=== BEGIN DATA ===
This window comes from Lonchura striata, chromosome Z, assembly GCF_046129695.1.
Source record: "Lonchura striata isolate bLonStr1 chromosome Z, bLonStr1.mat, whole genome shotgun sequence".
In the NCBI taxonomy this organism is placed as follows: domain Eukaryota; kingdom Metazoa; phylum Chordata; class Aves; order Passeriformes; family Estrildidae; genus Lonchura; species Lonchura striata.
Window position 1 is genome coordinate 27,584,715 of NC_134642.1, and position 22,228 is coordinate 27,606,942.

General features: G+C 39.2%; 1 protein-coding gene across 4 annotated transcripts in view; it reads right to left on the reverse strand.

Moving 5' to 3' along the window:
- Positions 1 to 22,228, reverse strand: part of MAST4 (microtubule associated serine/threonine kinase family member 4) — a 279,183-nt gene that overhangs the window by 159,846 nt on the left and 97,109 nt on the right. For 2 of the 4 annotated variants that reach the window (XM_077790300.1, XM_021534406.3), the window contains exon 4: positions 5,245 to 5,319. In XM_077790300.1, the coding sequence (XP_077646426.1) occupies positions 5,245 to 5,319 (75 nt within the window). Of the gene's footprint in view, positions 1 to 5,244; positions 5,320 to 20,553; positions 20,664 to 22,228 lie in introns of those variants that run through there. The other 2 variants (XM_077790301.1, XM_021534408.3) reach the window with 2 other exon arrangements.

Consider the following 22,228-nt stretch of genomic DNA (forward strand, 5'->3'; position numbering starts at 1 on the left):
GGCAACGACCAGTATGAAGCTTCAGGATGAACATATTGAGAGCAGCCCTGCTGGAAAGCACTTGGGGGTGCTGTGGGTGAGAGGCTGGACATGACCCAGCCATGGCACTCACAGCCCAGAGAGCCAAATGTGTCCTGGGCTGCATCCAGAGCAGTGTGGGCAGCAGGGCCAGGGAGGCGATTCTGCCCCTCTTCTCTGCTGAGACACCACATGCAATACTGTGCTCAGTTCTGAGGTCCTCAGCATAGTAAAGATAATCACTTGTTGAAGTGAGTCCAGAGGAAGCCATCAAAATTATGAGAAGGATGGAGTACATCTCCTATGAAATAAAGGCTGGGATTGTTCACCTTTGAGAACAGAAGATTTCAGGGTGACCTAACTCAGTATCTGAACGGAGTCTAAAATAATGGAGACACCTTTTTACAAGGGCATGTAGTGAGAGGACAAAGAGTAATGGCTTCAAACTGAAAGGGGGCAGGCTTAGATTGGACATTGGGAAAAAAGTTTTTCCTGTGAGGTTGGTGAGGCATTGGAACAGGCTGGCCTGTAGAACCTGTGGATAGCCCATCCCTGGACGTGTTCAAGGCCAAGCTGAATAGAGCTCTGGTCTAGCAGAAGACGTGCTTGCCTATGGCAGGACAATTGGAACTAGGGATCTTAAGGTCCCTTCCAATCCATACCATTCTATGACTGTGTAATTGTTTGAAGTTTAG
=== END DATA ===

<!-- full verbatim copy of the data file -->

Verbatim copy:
This window comes from Lonchura striata, chromosome Z, assembly GCF_046129695.1.
Source record: "Lonchura striata isolate bLonStr1 chromosome Z, bLonStr1.mat, whole genome shotgun sequence".
In the NCBI taxonomy this organism is placed as follows: domain Eukaryota; kingdom Metazoa; phylum Chordata; class Aves; order Passeriformes; family Estrildidae; genus Lonchura; species Lonchura striata.
Window position 1 is genome coordinate 27,584,715 of NC_134642.1, and position 22,228 is coordinate 27,606,942.

General features: G+C 39.2%; 1 protein-coding gene across 4 annotated transcripts in view; it reads right to left on the reverse strand.

Moving 5' to 3' along the window:
- Positions 1 to 22,228, reverse strand: part of MAST4 (microtubule associated serine/threonine kinase family member 4) — a 279,183-nt gene that overhangs the window by 159,846 nt on the left and 97,109 nt on the right. For 2 of the 4 annotated variants that reach the window (XM_077790300.1, XM_021534406.3), the window contains exon 4: positions 5,245 to 5,319. In XM_077790300.1, the coding sequence (XP_077646426.1) occupies positions 5,245 to 5,319 (75 nt within the window). Of the gene's footprint in view, positions 1 to 5,244; positions 5,320 to 20,553; positions 20,664 to 22,228 lie in introns of those variants that run through there. The other 2 variants (XM_077790301.1, XM_021534408.3) reach the window with 2 other exon arrangements.

Consider the following 22,228-nt stretch of genomic DNA (forward strand, 5'->3'; position numbering starts at 1 on the left):
GGCAACGACCAGTATGAAGCTTCAGGATGAACATATTGAGAGCAGCCCTGCTGGAAAGCACTTGGGGGTGCTGTGGGTGAGAGGCTGGACATGACCCAGCCATGGCACTCACAGCCCAGAGAGCCAAATGTGTCCTGGGCTGCATCCAGAGCAGTGTGGGCAGCAGGGCCAGGGAGGCGATTCTGCCCCTCTTCTCTGCTGAGACACCACATGCAATACTGTGCTCAGTTCTGAGGTCCTCAGCATAGTAAAGATAATCACTTGTTGAAGTGAGTCCAGAGGAAGCCATCAAAATTATGAGAAGGATGGAGTACATCTCCTATGAAATAAAGGCTGGGATTGTTCACCTTTGAGAACAGAAGATTTCAGGGTGACCTAACTCAGTATCTGAACGGAGTCTAAAATAATGGAGACACCTTTTTACAAGGGCATGTAGTGAGAGGACAAAGAGTAATGGCTTCAAACTGAAAGGGGGCAGGCTTAGATTGGACATTGGGAAAAAAGTTTTTCCTGTGAGGTTGGTGAGGCATTGGAACAGGCTGGCCTGTAGAACCTGTGGATAGCCCATCCCTGGACGTGTTCAAGGCCAAGCTGAATAGAGCTCTGGTCTAGCAGAAGACGTGCTTGCCTATGGCAGGACAATTGGAACTAGGGATCTTAAGGTCCCTTCCAATCCATACCATTCTATGACTGTGTAATTGTTTGAAGTTTAG